A plaque remaining from the Big Apple Night Club at West 135th Street and Seventh Avenue in Harlem.

Above, a 1934 plaque from the Big Apple Night Club at West 135th Street and Seventh Avenue in Harlem. Discarded as trash in 2006.

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Entry from August 16, 2019
Mrs. Astor’s Pet Horse (Mrs. Astor’s Plush Horse)

Caroline Schermerhorn Astor (1830-1908) held at annual fancy dress ball at 842 Fifth Avenue. Her husband, William Backhouse Astor Jr. (1829-1892) was a racehorse breeder/owner. The term “Mrs. Astor’s pet horse” (or “Mr.s Astor’s plush horse") meant to dress up, in an ostentatious style displaying extreme wealth.

“Everybody was dressed like Mrs. Astor’s pet horse in 1901 models” was printed in the Denver (CO) Post on November 15, 1915. “Everybody was dressed like Mrs. Astor’s plush horse” was printed in the Chicago (IL) Sunday Tribune on February 8, 1920.

Newspaper editor Stanley Walker (1898-1962) wrote the book Mrs. Astor’s Horse (1935). A show titled Mrs. Astor’s Pet Horse was produced by Billy Rose (1899-1966) in 1942. The reference to “Mrs. Astor’s pet/plush horse” is dated and is mostly of historical interest today.


(Oxford English Dictionary)
plush horse, n. and adj.
A toy horse made from plush. Also: the type of something ostentatious, luxurious, etc.; frequently in dressed (up) like (Mrs) Astor’s plush horse and variants (see quot. 1937).
1891 Boston Daily Globe 6 Dec. 17 (advt.) 15 styles Skin and Plush Horses.
1903 Post Standard (Syracuse, N.Y.) 5 Dec. 5/5 Real skin horses, plush horses, trotting horses, rocking horses, [etc.]
1913 Daily Northwestern (Oshkosh, Wisconsin) 7 Jan. 6/6 In contrast with these is the senator himself, of slight physique, kindly of mien, and to all appearances as approachable as a plush horse.
1920 S. Lewis Main St. xxviii. 332 How’s the kid? All dolled up like a plush horse today, ain’t we!
1920 Chicago Tribune 8 Feb. vi. 2/3 The opening was really too brilliant. Everybody was dressed like Mrs. Astor’s plush horse.
1937 N. Johnson Mrs. Astor’s Horse 8 It was in the late nineteenth century that the gilded, overstuffed magnificence of Mrs. Astor led the peasants to say of any one who was rather ostentatiously dolled up: ‘She is dressed up like Mrs. Astor’s plush horse.’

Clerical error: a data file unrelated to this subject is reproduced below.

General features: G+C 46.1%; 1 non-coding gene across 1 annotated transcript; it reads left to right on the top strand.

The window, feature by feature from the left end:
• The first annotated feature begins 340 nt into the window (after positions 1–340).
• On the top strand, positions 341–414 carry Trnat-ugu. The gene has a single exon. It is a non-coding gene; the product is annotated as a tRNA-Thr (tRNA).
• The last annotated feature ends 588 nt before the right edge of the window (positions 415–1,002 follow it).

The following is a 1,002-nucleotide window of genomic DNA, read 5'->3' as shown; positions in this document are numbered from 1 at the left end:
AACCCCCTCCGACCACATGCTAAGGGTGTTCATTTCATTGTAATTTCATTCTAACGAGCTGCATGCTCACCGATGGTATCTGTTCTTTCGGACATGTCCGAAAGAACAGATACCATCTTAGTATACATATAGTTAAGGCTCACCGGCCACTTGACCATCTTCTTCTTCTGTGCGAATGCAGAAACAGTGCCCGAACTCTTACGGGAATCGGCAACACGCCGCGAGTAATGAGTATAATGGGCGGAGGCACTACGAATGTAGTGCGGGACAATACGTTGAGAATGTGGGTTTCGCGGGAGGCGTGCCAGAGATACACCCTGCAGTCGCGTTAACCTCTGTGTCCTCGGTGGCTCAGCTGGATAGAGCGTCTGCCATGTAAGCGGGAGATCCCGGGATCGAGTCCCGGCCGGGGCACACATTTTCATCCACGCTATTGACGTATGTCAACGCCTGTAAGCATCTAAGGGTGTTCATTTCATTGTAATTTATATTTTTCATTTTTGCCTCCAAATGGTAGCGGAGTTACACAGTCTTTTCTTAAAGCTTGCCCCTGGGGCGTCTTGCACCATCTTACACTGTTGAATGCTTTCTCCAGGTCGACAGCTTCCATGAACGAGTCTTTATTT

Wikipedia: Caroline Schermerhorn Astor
Caroline Webster “Lina” Schermerhorn (September 21, 1830 – October 30, 1908) was a prominent American socialite of the second half of the 19th century who led the Four Hundred. Famous for being referred to later in life as “the Mrs. Astor” or simply “Mrs. Astor”, she was the wife of businessman, racehorse breeder/owner, and yachtsman William Backhouse Astor Jr.. She was the mother of five children, including Colonel John Jacob Astor IV, who perished on the RMS Titanic. Through her marriage, she was a prominent member of the Astor family and matriarch of the male line of American Astors.

Newspapers.com
31 August 1911, Los Angeles (CA) , pt. 1, pg. 16, col. 4 ad:
All fussed up like a plush horse, eh!
(A. K. Brauer & Co., taylors.—ed.)

4 December 1911, Lincoln (NEW) Evening News, “Getting Styles in Fiction: Herbert Corey Advises Writers to Note the Changes in Bohemia,” pg. B3, col. 2:
And without question they dress up like a plush fire horse—at least when they are in funds.

Chronicling America
9 December 1913, Bridgeport (CT) Evening Farmer, “Rural Swains Sic Skunk On City Chap,” pg. 1, col. 6:
Also he was dressed up like a plush horse.

15 November 1915, Denver (CO) Post, “Fay Becomes Sore on Humanity after Third Degree Trick Party” by Fay King, pg. 4, col. 1:
Everybody was dressed like Mrs. Astor’s pet horse in 1901 models.

13 October 1917, Denver (CO) Post, “Fay Has Got a Terrible Worry Over Her Stunt as an Actorine” by Fay King, pg. 5, col. 1:
Same with me an’ this actin’ business. I usta think it would be so swell to come out on the stage all dressed up like Mrs. Astor’s pet horse, and see all the people an’ the lights an’ everything, but you never can tell till you tried, an’ believe me, Stell, this job suits me more than ever.

10 January 1920, Columbia (SC) Record, “The Play Last Night” by Jack Young, pg. 8, col. 2:
The girls of the chorus were good looking, young, and dressed as fancifully as Mrs. Astor’s pet horse on parade.

8 February 1920, Chicago (IL) Sunday Tribune, “The Last Word in Paris Fashions” pt. 6, pg. 2, col. 3: